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NAME: Opal Sanders
CANDIDATE FOR: Cabell County Magistrate
PARTY: Nonpartisan race
CAMPAIGN WEBSITE: https://www.facebook.com/opalsanderswv/
HOME CITY: Huntington
HOME COUNTY: Cabell
EDUCATION: Milton High School; Child Development Associate (CDA) Credential; Associate of Arts, Paralegal, Marshall Community College (now Mountwest Community & Technical College).
CURRENT OFFICE OR OCCUPATION: Small Business Owner.
OTHER WORK HISTORY: Teacher, Davis Creek Elementary School; Magistrate Assistant, West Virginia State Supreme Court; Tax Deputy, Cabell County Sheriff’s office; Secretary, Cabell County Sheriff’s office; Dispatcher, Cabell County 911.
CIVIC ORGANIZATIONS: Huntington Area Chapter of AARP; Rotary Club; Former Vice-President, Tri-State Gospel Music Association.
FAMILY: Husband, Rodney Sanders Sr.; sons, Rodney Sanders Jr., Joshua Daniels, and Austin Sanders.
PERSONAL STATEMENT: Since my early days as a Teacher, I have always focused on serving the people of West Virginia. The citizens of Cabell County want and deserve a Magistrate who will put people before politics, uphold our Constitution, and restore transparency and accountability in our government. Our citizens want safer streets and fair, equal justice for all who enter our court system. One should not be judged based on the size of their bank account or who they know, but by the quality of their character and the size of their heart. I humbly ask for your vote.
1. What steps might improve the workings of the courts?
Magistrate Courts are regulated by Chapter 50 of the State Code and administrative rules passed by the Supreme Court. Significant changes, of course, would require action by the legislature. I support a pilot program that would expand our ability to conduct video arraignments with law enforcement agencies. This will save taxpayers money and put more cops on the streets.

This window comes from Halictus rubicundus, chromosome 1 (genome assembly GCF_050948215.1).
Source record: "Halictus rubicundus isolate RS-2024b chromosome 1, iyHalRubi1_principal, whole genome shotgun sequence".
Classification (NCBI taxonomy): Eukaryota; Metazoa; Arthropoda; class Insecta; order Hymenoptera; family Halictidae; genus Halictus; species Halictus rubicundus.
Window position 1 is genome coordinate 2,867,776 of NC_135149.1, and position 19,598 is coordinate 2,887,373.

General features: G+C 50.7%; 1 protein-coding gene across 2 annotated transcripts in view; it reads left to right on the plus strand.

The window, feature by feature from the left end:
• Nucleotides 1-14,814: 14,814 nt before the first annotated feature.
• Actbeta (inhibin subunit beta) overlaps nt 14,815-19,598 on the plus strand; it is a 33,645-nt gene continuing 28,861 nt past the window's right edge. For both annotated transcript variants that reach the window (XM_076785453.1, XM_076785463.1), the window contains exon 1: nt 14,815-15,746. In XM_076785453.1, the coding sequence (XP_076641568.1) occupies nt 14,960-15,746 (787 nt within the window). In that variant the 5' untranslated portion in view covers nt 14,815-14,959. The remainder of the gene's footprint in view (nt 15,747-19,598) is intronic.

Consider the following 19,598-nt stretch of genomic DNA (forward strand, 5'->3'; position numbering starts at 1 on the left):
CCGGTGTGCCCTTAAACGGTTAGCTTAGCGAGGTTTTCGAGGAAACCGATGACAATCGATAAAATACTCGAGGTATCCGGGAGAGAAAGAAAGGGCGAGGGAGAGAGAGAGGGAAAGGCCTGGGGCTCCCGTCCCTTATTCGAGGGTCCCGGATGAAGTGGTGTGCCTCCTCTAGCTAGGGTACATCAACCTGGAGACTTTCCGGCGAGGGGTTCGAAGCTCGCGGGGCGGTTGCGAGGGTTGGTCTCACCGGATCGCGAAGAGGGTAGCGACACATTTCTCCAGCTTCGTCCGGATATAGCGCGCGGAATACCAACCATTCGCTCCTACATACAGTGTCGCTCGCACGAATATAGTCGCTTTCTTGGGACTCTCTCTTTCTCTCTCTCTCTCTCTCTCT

2. Do you believe you have the temperament to be on the bench? Explain.
The citizens of Cabell County want a Magistrate who will put people before politics, uphold our Constitution, and return a sense of transparency and accountability in our government. Likewise, I will enforce the West Virginia Governmental Ethics Act, and I promise to exercise judicial disqualification in any case where I may have a conflict of interest.
3. How do you feel about accepting contributions to your campaign? Do you feel this creates a conflict of interest or an appearance of impropriety if you are elected?
Currently, individuals can donate up to $2,800 per election year, per campaign. As a Magistrate, you cannot accept $2,800 from an individual and not owe them something. I serve the people of Cabell County – not those who can afford to contribute to my campaign. In turn, my campaign is entirely self-funded.
4. Would you favor or oppose a system in which all sentencing decisions were routinely reported in the local paper, indexed by the name of the judge? Explain why or why not.
This is a legislative question, since it would involve a revision in the Code along with additional funding in the budget. Currently, the vast majority of court records are public information. I would support expanding the number of open access terminals in our Magistrate Court Clerk's office.
5. What do you believe to be the root causes for the high numbers of juvenile offenders? What changes can the court system make to reduce these numbers?
As a former School Teacher, I have dealt with this issue first-hand. This issue is complex and must be dealt with on all levels. In my experience, juvenile offenders are a result of school problems, economic problems, issues with home-life, and substance use disorder. We need more social workers, and we must look at each child from a holistic perspective.
6. What kinds of experience do you have with law enforcement or the law profession?
Magistrate Courts handle both criminal and civil cases. I have received training from the West Virginia State Supreme Court, and I have experience working under the directive of the Chief Deputy to the Cabell County Sheriff.
7. How would you weigh addressing the growing jail population with public safety?
We have made extraordinary strides in the right direction on this issue in Cabell County, thanks to new technology in the home incarceration program. Jails are meant for dangerous and violent offenders -- and I will make sure that these offenders are kept off our streets.